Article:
This week we have all been immersed in the inventories. Claire has even been counting the shop stock in her sleep, much to everyone else's amusement. Luckily for Claire, the stock is rapidly disappearing, so there will not be much left for her to count by the end. We are having to be quite creative to fill up all the empty shelves. Cat, inspired by Claire's hoody sale last week, has now put her own one on display, complete with a sign explaining its unwashed state.
In between all the counting, we have still had a large number of ship visits. We were expecting one ship-free day before the end of the season during which we were planning to get a lot of the end of season jobs finished. Our plans changed however, as it ended up being a one ship and four yacht day! We have learned by now to expect the unexpected, and we were more than happy to leave the spreadsheets for a while when each group of visitors arrived.
Michael finished off his last jobs and packing on Monday and left on the ever-supportive Fram. Everyone went on board to see him off (not just for the meal and shower, although that was a bonus and could well have been our last shower of the season...).
The running of the shop has had an added challenge recently, as the Iridium Open Port antennae has been recalled by the manufacturer. We normally run all the credit card transactions through this and, in its absence, all payments have to be done in the old-fashioned manual way using paper slips that will have to be carried back to the UK to be processed. Everyone helped get the antennae down from the Nissen hut roof and Ylva packed it up so it could be taken away on M/V Expedition.
Everyone has been getting ready for the last mail ship of the season. Cat has been manically canceling all the mail ready to dispatch it with Fram on Monday. All mail posted after this day will have to wait until next season, so we will be reminding passengers to include their Christmas greetings on their postcards.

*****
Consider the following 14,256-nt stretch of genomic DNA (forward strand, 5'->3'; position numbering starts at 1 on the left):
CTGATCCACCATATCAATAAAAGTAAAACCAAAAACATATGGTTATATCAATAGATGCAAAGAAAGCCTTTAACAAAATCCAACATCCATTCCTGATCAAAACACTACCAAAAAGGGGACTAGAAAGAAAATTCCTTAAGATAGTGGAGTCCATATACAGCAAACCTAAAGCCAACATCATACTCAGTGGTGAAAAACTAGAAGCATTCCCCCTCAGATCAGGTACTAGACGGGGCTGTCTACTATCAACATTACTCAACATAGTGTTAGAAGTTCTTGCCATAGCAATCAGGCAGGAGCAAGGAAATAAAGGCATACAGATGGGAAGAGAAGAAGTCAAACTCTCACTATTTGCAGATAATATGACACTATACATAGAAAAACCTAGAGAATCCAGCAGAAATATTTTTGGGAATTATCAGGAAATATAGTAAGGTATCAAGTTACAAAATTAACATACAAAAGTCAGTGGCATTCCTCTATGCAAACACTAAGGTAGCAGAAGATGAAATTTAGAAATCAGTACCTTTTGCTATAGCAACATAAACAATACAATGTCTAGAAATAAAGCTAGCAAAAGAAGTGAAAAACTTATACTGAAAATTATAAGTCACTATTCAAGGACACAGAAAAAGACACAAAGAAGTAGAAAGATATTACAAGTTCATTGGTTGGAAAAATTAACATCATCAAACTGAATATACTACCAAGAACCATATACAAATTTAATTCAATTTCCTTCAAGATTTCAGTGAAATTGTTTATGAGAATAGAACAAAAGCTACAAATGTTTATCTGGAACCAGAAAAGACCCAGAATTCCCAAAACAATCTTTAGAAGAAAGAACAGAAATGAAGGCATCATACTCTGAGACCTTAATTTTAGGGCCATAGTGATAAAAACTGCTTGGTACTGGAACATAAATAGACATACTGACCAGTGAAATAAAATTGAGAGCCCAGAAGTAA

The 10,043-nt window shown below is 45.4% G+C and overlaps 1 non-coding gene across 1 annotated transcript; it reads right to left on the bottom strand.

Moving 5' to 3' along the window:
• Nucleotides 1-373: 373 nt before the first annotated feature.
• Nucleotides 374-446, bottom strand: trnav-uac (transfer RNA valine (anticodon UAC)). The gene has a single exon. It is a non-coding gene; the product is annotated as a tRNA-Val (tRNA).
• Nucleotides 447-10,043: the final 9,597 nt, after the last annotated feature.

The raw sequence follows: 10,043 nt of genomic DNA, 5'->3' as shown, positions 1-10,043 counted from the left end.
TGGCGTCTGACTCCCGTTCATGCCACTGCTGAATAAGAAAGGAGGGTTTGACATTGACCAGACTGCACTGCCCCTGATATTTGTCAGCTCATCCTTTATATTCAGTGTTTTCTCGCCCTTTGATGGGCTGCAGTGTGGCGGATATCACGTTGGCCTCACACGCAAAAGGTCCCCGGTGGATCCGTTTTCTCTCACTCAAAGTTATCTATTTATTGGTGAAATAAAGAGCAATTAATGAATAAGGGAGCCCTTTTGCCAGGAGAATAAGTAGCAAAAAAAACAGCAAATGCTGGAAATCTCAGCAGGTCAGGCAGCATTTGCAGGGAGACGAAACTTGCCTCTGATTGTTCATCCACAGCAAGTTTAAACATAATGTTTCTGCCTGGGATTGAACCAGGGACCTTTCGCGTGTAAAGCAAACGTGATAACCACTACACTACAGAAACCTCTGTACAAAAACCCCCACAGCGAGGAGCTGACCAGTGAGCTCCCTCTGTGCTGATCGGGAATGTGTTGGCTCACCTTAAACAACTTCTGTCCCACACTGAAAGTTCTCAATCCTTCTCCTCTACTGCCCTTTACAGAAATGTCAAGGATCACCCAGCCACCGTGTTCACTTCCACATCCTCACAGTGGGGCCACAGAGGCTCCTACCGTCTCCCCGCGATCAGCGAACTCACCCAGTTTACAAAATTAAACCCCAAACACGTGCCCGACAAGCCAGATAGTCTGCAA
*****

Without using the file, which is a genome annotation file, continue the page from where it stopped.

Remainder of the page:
Pancake day was remembered thanks to Claire's diary. Cat won the prize for messiest pancake toss! We luckily had all the necessary ingredients after receiving a large tray of fresh eggs from Sea Spirit. Ylva heroically managed to carry them during the bumpy zodiac ride from the ship without breaking a single one. Egg shells are disposed of carefully here, they are boiled and kept separate from other waste to ensure there is no chance of any transfer of avian viruses.
The penguin chicks are almost ready to fledge. There have been several tentatively splashing around in the shallows, but we have not yet seen any make their first leap into deeper water. We have also seen a large number of curious chicks that have managed to get limpet shells stuck over their beaks. This is quite uncomfortable for them, they are not able to close their beaks fully and it makes feeding difficult. As part of our environmental permit we are permitted to release the animal so there has been lots of penguin rescue operations to remove these shells. With instruction from the British Antarctic Survey we have got our technique down to a fine art, with one person holding the chick, and another covering its eyes to keep it calm, whilst gently removing the shell.
As the days get shorter, we are enjoying some spectacular sunrises and sunsets. On Wednesday evening, we took advantage of the amazing light to take some promotional photographs for Tog24, who have generously provided us with our kit. The penguins seemed a little bemused as we posed on the beach in just our thermals!
We saw Hen again on Thursday (disguised as Kath), when she came in one last time on Le Boreal. There have been lots of goodbyes this week, as we see each ship for the last time. The end of season checklist is up on the wall and thoughts are moving towards packing, although we still have plenty to keep us busy during our last few days here at Port Lockroy.